With the 2013 Abingdon Air & Country Show blessed with perfect weather and an impressive line-up of display acts the 2014 show already had a lot to live up to. Adam Duffield and Jamie Ewan attended to discover if one of the traditional season openers could meet expectations.

The Abingdon Air & Country show has become a regular event for many enthusiasts looking to get back their airshow fix after the long winter months. Although other events have already been held around the country, the Abingdon show that is held annually over the May bank holiday weekend is seen as the airshow season opener. Although the key focus is on the performances in the air, there is plenty more to this show to keep everyone occupied. With numerous stalls around the airfield, various classic and military vehicle clubs and a main area hosting shows from falconry to the Oxford Drum Troupe there is plenty to see and do prior to the three hour afternoon flying display.

For the first time this year, an advertised night shoot event was held on the evening prior to the show. With a number of the aircraft arriving over Friday and Saturday, a limited number of people were given the opportunity to get photos under a very different environment to what the main show provides. Whilst none of the aircraft were able to run engines during the night, the crew of the RNlAF PC-7 (L-09) were on hand to remove covers along with the RAF crew of the Tucano pair who switched on the navigation lights of both the participating aircraft (ZF140 and ZF264). Other aircraft on the night were Tony De Bruyn’s new OV-10 Bronco (99+18) which flew in after spending the day at Kemble, Short Skyvan (G-PIGY), de Havilland Chipmunk (WK577), Max Holste Broussard (IR/G-YYYY) and a pair of Westland Gazelle helicopters in both Royal Navy Marine (XX436/G-ZZLE) and RAF Central Flying School (ZB627/G-CBSK) colors.

Throughout Sunday morning both grass and hard runways were in constant use with a wide variety of aircraft arriving. Many light general aviation types filled the fly in parking area whilst a few were directed to the disused cross runway that housed the majority of static display aircraft including a number of Auster and Piper Cub types, Yak 52 (G-YAKI) and Harvard (G-AZSC). During the morning the Thames Valley & Chiltern Air Ambulance (Eurocopter EC-135 G-HBOB) made two short visits in between callouts. As one of the main recipients of profits from the airshow it is always good to see the aircraft despite its constant operational commitments.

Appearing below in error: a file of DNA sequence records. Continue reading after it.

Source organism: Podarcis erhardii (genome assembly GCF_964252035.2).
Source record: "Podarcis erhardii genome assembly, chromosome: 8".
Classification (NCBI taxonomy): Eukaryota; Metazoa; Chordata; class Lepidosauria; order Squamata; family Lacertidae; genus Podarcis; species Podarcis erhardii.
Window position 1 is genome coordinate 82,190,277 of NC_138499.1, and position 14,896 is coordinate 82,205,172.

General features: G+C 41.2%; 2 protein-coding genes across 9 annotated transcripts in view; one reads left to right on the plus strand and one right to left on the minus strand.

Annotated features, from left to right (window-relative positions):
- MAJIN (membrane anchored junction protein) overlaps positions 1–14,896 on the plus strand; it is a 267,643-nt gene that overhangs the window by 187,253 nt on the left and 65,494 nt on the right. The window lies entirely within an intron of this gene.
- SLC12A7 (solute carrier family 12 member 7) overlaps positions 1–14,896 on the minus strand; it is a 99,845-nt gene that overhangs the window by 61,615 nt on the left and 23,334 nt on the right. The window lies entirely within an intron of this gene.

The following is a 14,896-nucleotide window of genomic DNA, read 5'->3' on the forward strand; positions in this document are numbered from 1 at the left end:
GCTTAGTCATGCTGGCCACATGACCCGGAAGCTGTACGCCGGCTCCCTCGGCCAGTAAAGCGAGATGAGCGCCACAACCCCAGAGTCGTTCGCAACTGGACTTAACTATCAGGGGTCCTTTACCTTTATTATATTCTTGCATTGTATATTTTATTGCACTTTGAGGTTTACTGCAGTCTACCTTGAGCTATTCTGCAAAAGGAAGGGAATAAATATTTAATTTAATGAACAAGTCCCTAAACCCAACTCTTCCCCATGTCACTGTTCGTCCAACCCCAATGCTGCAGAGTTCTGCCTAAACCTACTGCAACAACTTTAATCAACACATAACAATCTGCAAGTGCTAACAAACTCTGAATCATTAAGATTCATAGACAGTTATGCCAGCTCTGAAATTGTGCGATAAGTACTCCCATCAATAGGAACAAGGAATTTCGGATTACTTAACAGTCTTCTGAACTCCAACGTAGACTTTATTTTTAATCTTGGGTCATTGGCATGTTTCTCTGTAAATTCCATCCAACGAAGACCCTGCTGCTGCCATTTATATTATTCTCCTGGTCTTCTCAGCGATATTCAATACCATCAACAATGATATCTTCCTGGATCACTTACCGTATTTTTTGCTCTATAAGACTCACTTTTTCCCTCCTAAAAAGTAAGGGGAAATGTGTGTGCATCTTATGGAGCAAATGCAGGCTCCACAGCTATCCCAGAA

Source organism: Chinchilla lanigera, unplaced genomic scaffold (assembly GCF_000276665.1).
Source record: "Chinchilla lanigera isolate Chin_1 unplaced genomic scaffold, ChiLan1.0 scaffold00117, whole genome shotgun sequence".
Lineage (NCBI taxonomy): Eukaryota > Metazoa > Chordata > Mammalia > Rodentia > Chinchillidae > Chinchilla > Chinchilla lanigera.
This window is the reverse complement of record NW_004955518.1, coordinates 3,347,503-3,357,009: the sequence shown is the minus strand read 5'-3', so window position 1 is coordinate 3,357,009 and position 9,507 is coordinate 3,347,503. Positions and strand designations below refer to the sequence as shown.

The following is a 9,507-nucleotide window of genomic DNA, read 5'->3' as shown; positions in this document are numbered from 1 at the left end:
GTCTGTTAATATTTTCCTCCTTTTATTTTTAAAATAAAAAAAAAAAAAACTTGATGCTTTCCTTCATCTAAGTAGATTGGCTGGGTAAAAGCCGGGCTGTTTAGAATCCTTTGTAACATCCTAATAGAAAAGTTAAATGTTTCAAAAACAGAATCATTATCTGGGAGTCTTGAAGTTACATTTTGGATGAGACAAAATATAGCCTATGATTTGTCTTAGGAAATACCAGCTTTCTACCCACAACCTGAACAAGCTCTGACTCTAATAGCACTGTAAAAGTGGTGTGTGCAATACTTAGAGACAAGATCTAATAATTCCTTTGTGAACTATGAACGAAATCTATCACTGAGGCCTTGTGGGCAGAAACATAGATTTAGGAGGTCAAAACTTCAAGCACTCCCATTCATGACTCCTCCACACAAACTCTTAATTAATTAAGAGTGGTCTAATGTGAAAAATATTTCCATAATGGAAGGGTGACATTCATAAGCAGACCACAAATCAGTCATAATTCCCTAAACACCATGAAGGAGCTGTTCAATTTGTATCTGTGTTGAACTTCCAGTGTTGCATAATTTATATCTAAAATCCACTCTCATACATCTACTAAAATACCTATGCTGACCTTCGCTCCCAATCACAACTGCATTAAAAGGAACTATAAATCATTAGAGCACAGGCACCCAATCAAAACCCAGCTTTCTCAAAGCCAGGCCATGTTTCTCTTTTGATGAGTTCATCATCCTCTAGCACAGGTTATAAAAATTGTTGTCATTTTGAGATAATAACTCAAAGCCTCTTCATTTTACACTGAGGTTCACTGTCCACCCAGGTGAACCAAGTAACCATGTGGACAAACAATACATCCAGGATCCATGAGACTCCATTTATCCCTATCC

As an early show in the season, Abingdon does always seem to suffer from a higher than average cancellation rate of attending display aircraft for a number of reasons. Early confirmed items of the Catalina and Royal Navy Historic Flight Sea Fury both had to drop out in the weeks prior to the event due to both awaiting parts to complete winter servicing. A display from the Army Air Corps solo Lynx was also originally confirmed however, with the tragic accident in Afghanistan on 26th April and the loss of five servicemen, participation was understandably withdrawn. Thanks to efforts from Neil Porter and his team, replacement items were found despite the short notice meaning the planned three hour display would still go ahead. A very last minute cancellation (that morning) was that of Peter Vacher’s Hurricane Mk1 (R4118/G-HUPW) due to a waterlogged departure airfield.

Prior to the opening of the air display itself, crowds gathered along the fence were treated to a slightly different display. Throughout the day a number of tracked vehicles had been offering pleasure rides at the back of the airfield and included an example of a T55 tank. Designed and built in Russia, this particular example was originally in service with Czechoslovakia forces and is now privately owned. Driving along in front of the gathered crowd with plumes of smoke from the exhaust, the crew parked in front of the control tower and provided two firing demonstrations before returning to its off road course.

Opening the show was an example of local co-operation. During the morning arrivals into RAF Brize Norton could be seen in the distance and it was from that base that a Lockheed C-130J (ZH874) from 47 Squadron provided a single fly past. Past years have seen other RAF heavies from the base provide similar flypasts however with recent retirements of the VC-10, Tristar and C-130K along with operational commitments of the C-17, C-130J and Voyager fleets it is an item that not many other shows can boast of attracting.

As always, a varied selection of types adorned the display schedule. Rod Dean, a regular at many shows around the country, displayed his Scottish Aviation Bulldog T1 (XX543/G-CBAB) in a typically polished fashion. Less often seen at shows was the Fieseler Storch (GM+AI/G-STCH) which was bought in to replace the cancelled AAC Lynx. A strange looking aircraft from some angles, the watching crowd was noticeably impressed with the short take-off and landing performance along with its incredibly slow flight and ‘sideways’ handling enabling it to remain within a very tight display circle although the length of its display was maybe longer than needed. Using the Short Skyvan (G-PIGY), the Renegades parachute display team took off from Abingdon before landing back in front of the crows showing the skill of the parachutists.